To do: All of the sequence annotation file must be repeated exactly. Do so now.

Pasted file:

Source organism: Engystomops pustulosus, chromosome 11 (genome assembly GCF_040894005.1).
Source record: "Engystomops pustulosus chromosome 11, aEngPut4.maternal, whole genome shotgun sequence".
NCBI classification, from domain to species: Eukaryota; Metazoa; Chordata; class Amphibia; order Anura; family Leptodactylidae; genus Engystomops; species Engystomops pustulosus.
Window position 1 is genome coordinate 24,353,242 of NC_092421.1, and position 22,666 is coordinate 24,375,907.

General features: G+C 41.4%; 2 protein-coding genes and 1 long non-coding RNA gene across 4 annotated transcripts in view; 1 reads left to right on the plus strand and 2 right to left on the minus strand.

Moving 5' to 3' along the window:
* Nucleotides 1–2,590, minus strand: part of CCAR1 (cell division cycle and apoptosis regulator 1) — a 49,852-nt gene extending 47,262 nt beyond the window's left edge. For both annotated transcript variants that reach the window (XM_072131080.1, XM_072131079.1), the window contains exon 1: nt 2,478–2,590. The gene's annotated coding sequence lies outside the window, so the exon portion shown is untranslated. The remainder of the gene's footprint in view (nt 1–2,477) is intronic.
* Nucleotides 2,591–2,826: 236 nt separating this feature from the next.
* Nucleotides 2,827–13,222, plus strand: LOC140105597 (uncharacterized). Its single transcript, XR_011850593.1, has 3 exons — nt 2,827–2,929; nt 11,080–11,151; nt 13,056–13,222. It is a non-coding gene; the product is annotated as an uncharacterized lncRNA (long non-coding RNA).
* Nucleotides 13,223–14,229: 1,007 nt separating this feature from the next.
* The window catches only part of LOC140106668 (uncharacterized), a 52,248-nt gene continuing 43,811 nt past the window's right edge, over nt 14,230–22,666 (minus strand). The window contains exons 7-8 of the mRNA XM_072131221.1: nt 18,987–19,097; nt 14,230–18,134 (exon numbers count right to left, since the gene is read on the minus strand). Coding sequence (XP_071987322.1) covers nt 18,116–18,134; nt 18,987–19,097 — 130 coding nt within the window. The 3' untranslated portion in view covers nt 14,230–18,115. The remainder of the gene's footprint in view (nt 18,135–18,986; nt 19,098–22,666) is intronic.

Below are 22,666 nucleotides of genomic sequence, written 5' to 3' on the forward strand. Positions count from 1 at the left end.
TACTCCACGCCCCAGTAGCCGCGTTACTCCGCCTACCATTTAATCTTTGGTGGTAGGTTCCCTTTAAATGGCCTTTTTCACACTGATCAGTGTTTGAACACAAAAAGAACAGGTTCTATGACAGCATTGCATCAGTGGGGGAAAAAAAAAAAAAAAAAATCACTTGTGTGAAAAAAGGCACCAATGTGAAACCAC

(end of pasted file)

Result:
Source organism: Engystomops pustulosus, chromosome 11 (genome assembly GCF_040894005.1).
Source record: "Engystomops pustulosus chromosome 11, aEngPut4.maternal, whole genome shotgun sequence".
NCBI classification, from domain to species: Eukaryota; Metazoa; Chordata; class Amphibia; order Anura; family Leptodactylidae; genus Engystomops; species Engystomops pustulosus.
Window position 1 is genome coordinate 24,353,242 of NC_092421.1, and position 22,666 is coordinate 24,375,907.

General features: G+C 41.4%; 2 protein-coding genes and 1 long non-coding RNA gene across 4 annotated transcripts in view; 1 reads left to right on the plus strand and 2 right to left on the minus strand.

Moving 5' to 3' along the window:
* Nucleotides 1–2,590, minus strand: part of CCAR1 (cell division cycle and apoptosis regulator 1) — a 49,852-nt gene extending 47,262 nt beyond the window's left edge. For both annotated transcript variants that reach the window (XM_072131080.1, XM_072131079.1), the window contains exon 1: nt 2,478–2,590. The gene's annotated coding sequence lies outside the window, so the exon portion shown is untranslated. The remainder of the gene's footprint in view (nt 1–2,477) is intronic.
* Nucleotides 2,591–2,826: 236 nt separating this feature from the next.
* Nucleotides 2,827–13,222, plus strand: LOC140105597 (uncharacterized). Its single transcript, XR_011850593.1, has 3 exons — nt 2,827–2,929; nt 11,080–11,151; nt 13,056–13,222. It is a non-coding gene; the product is annotated as an uncharacterized lncRNA (long non-coding RNA).
* Nucleotides 13,223–14,229: 1,007 nt separating this feature from the next.
* The window catches only part of LOC140106668 (uncharacterized), a 52,248-nt gene continuing 43,811 nt past the window's right edge, over nt 14,230–22,666 (minus strand). The window contains exons 7-8 of the mRNA XM_072131221.1: nt 18,987–19,097; nt 14,230–18,134 (exon numbers count right to left, since the gene is read on the minus strand). Coding sequence (XP_071987322.1) covers nt 18,116–18,134; nt 18,987–19,097 — 130 coding nt within the window. The 3' untranslated portion in view covers nt 14,230–18,115. The remainder of the gene's footprint in view (nt 18,135–18,986; nt 19,098–22,666) is intronic.

Below are 22,666 nucleotides of genomic sequence, written 5' to 3' on the forward strand. Positions count from 1 at the left end.
TACTCCACGCCCCAGTAGCCGCGTTACTCCGCCTACCATTTAATCTTTGGTGGTAGGTTCCCTTTAAATGGCCTTTTTCACACTGATCAGTGTTTGAACACAAAAAGAACAGGTTCTATGACAGCATTGCATCAGTGGGGGAAAAAAAAAAAAAAAAAATCACTTGTGTGAAAAAAGGCACCAATGTGAAACCAC